This recipe is adapted from http://thepioneerwoman.com/cooking/2011/04/vegetable-lasagna/. I used no-boil, store-bought noodles, and any and all vegetables in the refrigerator, which makes it nice, because it you can truly use the veggies you like best,or use up whatever is a little wilted to make an awesome sauce. I also wanted all the vegetables to cook down and be somewhat indistinguishable (more saucy,) so I chopped things smaller than you may want. It’s all about preference, really. The biggest change to the version here, is that I replaced ricotta with greek yogurt. I heard somewhere that this was a thing. Why? Lower fat, fewer calories/cholesterol, who knows. For me, it was about dairy. I LOVE cheese, but restaurant-prepared lasagna is always too rich, too cheesy and makes me sick. Lactose isn’t my friend, so being able to eat and enjoy this lasagna was the most satisfying part. Fare warning, this recipe requires a lot of chopping. We chose to prep ingredients in the morning and build stacks of saucy deliciousness come dinnertime.


1 lb ground turkey, cooked (optional)

1/2 cup chicken or vegetable stock

3 Tbs. olive oil

2 cups onions, diced

2-3 large cloves garlic, minced

16 ounces crimini mushrooms, chopped

2 yellow squash, quartered and diced

1 zucchini, quartered and diced

1 (little) eggplant, chopped

5 kale leaves, de-stemed and chopped

2 tomatoes, diced

1/2 cup fresh flat leaf parsley, chopped

3 Tbs. fresh basil, chopped

2 eggs

16 oz (or more) greek yogurt- we like Fage

1 ball fresh mozzarella, shredded

3/4 cup parmesan, shredded, divided

1 24 ounce can organic crushed tomatoes

1 1/2 boxes no bake noodles (next time I’d use boiled, or make my own from scratch, because of texture)

1 Tbs italian herbs, dried

salt, pepper, chili flakes to taste


So, much like http://thepioneerwoman.com/cooking/2011/04/vegetable-lasagna/, I chopped all of my vegetables and herbs into colorful piles, to add into the pot at their respective times. I also sautéed and drained the ground turkey and had it ready too. Additionally, mix greek yogurt, 1/2 cup  parmesan, two eggs, a pinch of pepper and a bit more than a pinch of salt in a bowl, and set aside. I chose to cook everything in a big stock pot, just to have less dishes to clean up. The beauty of a great sauce is that you can just let it keep simmering as you add ingredients, because the flavors just keep getting better.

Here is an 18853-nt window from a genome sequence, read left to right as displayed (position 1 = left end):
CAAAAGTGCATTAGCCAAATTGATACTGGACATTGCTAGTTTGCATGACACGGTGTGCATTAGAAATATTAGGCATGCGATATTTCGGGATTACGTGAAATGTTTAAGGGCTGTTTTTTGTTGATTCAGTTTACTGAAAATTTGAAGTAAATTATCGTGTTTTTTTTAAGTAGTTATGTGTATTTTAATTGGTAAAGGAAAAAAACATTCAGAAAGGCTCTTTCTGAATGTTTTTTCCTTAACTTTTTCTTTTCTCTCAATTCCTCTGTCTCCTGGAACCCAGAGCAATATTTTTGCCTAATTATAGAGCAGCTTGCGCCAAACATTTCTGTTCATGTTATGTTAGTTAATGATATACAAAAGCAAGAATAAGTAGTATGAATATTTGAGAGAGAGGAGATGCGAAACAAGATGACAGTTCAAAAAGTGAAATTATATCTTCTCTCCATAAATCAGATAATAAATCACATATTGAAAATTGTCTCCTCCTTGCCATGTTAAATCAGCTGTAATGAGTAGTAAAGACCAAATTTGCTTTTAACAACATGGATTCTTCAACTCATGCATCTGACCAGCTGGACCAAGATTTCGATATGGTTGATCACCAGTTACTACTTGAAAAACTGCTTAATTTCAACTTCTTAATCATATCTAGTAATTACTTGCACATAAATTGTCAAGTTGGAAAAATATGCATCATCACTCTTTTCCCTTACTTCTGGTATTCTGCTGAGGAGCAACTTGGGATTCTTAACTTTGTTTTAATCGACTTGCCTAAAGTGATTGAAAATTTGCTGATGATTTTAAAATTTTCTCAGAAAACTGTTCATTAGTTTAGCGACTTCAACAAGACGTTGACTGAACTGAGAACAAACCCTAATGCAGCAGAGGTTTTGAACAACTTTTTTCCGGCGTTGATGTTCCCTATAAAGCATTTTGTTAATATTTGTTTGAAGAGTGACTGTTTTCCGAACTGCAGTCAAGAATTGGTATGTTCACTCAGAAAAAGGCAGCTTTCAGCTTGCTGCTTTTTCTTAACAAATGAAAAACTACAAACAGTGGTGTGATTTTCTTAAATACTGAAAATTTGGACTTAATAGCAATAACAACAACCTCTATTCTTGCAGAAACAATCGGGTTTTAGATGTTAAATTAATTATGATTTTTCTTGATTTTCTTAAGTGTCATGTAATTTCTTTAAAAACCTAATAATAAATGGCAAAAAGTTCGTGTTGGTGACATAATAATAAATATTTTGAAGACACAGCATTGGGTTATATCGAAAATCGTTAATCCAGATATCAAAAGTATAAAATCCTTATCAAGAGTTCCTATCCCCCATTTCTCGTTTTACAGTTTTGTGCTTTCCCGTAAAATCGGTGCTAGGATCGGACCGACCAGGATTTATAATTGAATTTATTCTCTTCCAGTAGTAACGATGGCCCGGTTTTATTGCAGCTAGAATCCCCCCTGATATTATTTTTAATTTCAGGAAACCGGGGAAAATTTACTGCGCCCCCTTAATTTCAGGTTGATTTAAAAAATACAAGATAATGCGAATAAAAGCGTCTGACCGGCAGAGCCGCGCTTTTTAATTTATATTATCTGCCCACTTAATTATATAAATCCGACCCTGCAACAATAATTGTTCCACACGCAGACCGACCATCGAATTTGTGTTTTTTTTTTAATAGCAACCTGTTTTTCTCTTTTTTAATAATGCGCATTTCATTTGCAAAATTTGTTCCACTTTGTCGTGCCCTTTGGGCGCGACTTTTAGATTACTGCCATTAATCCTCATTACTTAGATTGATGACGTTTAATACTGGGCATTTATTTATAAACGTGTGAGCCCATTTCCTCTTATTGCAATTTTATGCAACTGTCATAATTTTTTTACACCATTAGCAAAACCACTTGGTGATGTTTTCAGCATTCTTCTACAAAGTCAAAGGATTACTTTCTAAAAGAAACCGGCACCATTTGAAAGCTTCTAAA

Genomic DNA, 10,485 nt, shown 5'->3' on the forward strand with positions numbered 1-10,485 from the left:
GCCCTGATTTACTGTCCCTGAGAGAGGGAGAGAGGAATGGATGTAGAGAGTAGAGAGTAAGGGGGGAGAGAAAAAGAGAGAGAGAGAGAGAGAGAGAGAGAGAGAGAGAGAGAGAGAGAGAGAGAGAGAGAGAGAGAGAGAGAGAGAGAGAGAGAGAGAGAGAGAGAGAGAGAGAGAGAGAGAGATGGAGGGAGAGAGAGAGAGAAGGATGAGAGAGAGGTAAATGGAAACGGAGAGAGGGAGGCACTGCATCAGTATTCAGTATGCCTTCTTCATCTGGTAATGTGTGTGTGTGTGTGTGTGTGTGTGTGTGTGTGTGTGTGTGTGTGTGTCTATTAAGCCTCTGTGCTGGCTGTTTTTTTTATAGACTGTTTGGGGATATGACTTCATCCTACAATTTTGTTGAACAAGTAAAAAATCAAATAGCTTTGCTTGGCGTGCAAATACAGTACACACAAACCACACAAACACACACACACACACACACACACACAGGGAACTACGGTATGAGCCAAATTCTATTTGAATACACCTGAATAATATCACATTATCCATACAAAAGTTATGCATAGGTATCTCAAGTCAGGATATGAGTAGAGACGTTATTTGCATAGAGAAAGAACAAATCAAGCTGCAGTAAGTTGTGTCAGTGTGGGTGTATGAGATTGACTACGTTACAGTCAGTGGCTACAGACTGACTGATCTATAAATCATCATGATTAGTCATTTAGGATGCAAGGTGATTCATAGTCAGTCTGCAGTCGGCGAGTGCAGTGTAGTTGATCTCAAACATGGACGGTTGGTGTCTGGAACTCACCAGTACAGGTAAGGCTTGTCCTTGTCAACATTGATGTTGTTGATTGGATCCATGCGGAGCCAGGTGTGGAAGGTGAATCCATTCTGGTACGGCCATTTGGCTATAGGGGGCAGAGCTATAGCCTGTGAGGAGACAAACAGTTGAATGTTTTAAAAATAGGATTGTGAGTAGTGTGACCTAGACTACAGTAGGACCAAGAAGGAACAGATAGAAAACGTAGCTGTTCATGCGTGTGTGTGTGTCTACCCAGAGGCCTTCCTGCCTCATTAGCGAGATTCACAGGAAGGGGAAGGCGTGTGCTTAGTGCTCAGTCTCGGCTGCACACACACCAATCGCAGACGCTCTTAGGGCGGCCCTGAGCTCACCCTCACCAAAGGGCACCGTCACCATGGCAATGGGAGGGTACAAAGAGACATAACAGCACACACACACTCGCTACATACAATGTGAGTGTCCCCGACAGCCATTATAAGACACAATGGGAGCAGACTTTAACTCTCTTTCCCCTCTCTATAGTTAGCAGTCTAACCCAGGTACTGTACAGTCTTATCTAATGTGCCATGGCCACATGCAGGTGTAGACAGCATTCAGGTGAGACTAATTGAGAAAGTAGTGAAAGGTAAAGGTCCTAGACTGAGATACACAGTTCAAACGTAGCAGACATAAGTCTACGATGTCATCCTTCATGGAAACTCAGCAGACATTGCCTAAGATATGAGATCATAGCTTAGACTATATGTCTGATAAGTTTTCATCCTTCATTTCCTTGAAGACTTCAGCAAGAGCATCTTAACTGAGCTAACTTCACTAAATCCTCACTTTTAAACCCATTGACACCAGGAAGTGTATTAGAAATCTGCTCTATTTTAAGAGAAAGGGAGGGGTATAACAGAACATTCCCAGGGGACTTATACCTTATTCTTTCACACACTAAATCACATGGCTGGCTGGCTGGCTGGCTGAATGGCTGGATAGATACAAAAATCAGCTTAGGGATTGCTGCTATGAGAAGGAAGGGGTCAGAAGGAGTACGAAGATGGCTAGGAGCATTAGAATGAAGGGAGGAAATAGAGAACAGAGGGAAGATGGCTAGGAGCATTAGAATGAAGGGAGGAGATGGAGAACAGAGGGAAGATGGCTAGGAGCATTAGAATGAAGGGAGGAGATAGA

Add olive oil to stockpot and turn your stovetop on medium-high

Once hot, add chopped onions and garlic- watch that these don’t burn and stir frequently for a couple of minutes

Add squash, zucchini, and kale

Sprinkle with teas. pepper, chili flakes (optional), and italian herbs

Stir, and let cook down for two minutes, or so

Add eggplant

Add teas salt- tenderizes and pulls out the bitterness eggplant sometimes has, but also gets absorbed by the soft veggies

Continue to stir occasionally, and let veggies soften and cook down

Add mushrooms

Add fresh, diced tomotoes

Add fresh flat leaf parsley and basil

Add chicken or vegetable stock


Turn down your stockpot and let the mixture simmer- these can cook down for five minutes, or twenty, depending on how incorporated you like them. Personally, the longer and softer, the better.

Add cooked ground turkey, if using


I let this mixture simmer on low for about ten to fifteen minutes. Again, the more the ingredients have time to cook together, the more vibrant your flavors.

Add a pinch of salt and pepper

Add can of Organic Crushed Tomatoes

Stir and TASTE! add more spices if you think it needs it- I almost always add something because if it needs it now, it needs it, period.

Let simmer and thicken for fifteen minutes- or so


Next, grab a 9×13 casserole dish and set your oven to 350 degrees.


Place about 1 1/2 cups of sauce in bottom of casserole dish- this keeps the noodles from sticking to the bottom


Once you’ve put the first little layer of sauce down, place your noodles. I broke some in half to cover the gaps

Take one fourth of your yogurt, parmesan cheese, egg mixture and spread across the first layer of noodles. Be sure to seal the corners


Add a layer of mozzarella and of sauce, remember  you’re repeating this two, or three more times (depending on how many layers you want) so be mindful of how you divide your ingredients


Layer until you are out of ingredients. I did four layers this time, but it’s common to do only three.


Top last layer with the last of the sauce and bit extra parmesan cheese

Because my casserole dish was SO full of deliciousness, I places a rimmed cookie sheet underneath it just in case it bubbled over. It didn’t, but better safe than cleaning the oven

Bake at 350 degrees, covered in foil, for 25 minutes, then remove foil and continue baking for 5 to 10 minutes. Remove from oven and allow to stand for 10 minutes before cutting into squares and serving.





Greek Yogurt Lasagna